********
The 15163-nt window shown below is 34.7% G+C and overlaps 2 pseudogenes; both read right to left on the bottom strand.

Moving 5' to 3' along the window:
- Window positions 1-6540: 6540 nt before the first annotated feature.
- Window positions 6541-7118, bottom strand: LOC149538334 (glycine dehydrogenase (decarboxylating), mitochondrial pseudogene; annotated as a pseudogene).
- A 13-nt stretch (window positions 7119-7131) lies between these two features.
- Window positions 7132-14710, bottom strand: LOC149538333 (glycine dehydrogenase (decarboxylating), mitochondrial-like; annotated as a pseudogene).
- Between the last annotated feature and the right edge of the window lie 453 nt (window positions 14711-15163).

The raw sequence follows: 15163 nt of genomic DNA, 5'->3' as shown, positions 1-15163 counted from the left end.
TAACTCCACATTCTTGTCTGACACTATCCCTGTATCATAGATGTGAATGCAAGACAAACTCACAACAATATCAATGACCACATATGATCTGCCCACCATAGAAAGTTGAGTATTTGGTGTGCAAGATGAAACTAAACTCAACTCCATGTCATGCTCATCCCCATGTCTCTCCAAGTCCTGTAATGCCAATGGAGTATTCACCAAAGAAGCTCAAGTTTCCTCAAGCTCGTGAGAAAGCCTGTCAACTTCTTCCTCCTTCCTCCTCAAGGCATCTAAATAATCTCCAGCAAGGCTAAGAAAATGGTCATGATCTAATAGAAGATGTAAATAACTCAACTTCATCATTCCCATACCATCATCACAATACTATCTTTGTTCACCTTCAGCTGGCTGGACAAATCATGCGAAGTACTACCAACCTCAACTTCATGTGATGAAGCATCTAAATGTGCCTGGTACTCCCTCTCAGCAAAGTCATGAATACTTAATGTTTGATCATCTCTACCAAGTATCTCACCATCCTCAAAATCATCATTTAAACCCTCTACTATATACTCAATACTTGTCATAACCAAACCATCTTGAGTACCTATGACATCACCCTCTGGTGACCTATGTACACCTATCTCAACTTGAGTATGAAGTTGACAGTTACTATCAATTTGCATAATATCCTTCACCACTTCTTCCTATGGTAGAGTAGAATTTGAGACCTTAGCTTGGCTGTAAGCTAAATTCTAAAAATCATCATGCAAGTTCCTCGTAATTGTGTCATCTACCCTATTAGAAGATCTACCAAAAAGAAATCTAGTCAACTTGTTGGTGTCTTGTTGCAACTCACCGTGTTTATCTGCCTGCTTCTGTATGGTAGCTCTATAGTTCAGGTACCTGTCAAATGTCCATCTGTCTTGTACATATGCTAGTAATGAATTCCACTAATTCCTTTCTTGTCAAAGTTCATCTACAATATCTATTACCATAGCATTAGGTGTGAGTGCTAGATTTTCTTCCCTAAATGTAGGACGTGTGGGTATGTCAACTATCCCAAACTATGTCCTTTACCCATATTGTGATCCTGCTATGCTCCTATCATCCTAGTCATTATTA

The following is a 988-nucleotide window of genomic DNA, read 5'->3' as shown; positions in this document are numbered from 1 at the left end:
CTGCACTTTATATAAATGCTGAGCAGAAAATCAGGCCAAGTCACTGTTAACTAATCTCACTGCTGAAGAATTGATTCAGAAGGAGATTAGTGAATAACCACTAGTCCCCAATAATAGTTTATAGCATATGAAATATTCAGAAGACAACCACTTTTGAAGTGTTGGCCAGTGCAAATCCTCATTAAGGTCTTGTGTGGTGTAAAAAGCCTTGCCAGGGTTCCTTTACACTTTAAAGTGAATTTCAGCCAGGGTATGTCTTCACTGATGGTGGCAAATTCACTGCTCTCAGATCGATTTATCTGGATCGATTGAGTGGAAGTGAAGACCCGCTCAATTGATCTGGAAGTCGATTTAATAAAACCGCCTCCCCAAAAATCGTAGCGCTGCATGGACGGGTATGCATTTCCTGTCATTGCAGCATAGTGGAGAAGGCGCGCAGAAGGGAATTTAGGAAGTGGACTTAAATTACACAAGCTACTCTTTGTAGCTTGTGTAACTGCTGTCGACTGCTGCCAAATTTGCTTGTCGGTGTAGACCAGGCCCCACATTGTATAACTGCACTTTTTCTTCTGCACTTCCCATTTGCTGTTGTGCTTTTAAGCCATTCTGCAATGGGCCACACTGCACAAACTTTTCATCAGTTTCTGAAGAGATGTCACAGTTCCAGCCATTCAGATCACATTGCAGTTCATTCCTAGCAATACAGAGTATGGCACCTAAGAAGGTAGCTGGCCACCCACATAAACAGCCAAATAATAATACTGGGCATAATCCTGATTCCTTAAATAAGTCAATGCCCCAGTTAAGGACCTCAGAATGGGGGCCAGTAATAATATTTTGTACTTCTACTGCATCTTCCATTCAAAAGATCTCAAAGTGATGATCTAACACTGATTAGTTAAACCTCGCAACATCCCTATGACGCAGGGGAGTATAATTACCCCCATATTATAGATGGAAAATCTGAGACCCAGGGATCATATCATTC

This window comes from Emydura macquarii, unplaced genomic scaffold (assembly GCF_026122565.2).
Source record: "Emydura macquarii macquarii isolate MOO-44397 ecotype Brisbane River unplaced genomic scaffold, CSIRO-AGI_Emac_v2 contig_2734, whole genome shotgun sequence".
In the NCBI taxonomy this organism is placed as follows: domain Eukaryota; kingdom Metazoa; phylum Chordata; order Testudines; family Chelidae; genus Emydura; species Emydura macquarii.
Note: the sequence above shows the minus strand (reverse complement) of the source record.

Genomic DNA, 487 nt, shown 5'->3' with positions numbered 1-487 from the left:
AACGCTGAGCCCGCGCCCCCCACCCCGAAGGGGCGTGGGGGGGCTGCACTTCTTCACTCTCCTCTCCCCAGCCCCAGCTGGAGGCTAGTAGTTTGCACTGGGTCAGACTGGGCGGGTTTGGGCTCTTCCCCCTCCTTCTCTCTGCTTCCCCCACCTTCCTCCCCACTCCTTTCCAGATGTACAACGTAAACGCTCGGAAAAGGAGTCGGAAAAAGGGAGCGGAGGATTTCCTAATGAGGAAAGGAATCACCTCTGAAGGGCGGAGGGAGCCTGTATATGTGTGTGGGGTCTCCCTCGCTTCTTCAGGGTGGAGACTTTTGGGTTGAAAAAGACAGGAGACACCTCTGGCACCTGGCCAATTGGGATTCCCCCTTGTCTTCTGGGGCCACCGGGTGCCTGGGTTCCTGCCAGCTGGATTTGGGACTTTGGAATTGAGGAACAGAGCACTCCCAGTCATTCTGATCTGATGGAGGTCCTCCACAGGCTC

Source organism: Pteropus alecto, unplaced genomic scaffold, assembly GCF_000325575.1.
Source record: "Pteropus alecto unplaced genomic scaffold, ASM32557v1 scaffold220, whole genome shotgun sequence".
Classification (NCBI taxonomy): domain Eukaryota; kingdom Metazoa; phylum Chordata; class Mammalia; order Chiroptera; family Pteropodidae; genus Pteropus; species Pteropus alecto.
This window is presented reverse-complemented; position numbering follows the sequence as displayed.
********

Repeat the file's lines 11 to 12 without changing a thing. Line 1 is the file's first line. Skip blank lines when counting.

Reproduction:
CTGCACTTTATATAAATGCTGAGCAGAAAATCAGGCCAAGTCACTGTTAACTAATCTCACTGCTGAAGAATTGATTCAGAAGGAGATTAGTGAATAACCACTAGTCCCCAATAATAGTTTATAGCATATGAAATATTCAGAAGACAACCACTTTTGAAGTGTTGGCCAGTGCAAATCCTCATTAAGGTCTTGTGTGGTGTAAAAAGCCTTGCCAGGGTTCCTTTACACTTTAAAGTGAATTTCAGCCAGGGTATGTCTTCACTGATGGTGGCAAATTCACTGCTCTCAGATCGATTTATCTGGATCGATTGAGTGGAAGTGAAGACCCGCTCAATTGATCTGGAAGTCGATTTAATAAAACCGCCTCCCCAAAAATCGTAGCGCTGCATGGACGGGTATGCATTTCCTGTCATTGCAGCATAGTGGAGAAGGCGCGCAGAAGGGAATTTAGGAAGTGGACTTAAATTACACAAGCTACTCTTTGTAGCTTGTGTAACTGCTGTCGACTGCTGCCAAATTTGCTTGTCGGTGTAGACCAGGCCCCACATTGTATAACTGCACTTTTTCTTCTGCACTTCCCATTTGCTGTTGTGCTTTTAAGCCATTCTGCAATGGGCCACACTGCACAAACTTTTCATCAGTTTCTGAAGAGATGTCACAGTTCCAGCCATTCAGATCACATTGCAGTTCATTCCTAGCAATACAGAGTATGGCACCTAAGAAGGTAGCTGGCCACCCACATAAACAGCCAAATAATAATACTGGGCATAATCCTGATTCCTTAAATAAGTCAATGCCCCAGTTAAGGACCTCAGAATGGGGGCCAGTAATAATATTTTGTACTTCTACTGCATCTTCCATTCAAAAGATCTCAAAGTGATGATCTAACACTGATTAGTTAAACCTCGCAACATCCCTATGACGCAGGGGAGTATAATTACCCCCATATTATAGATGGAAAATCTGAGACCCAGGGATCATATCATTC

This window comes from Emydura macquarii, unplaced genomic scaffold (assembly GCF_026122565.2).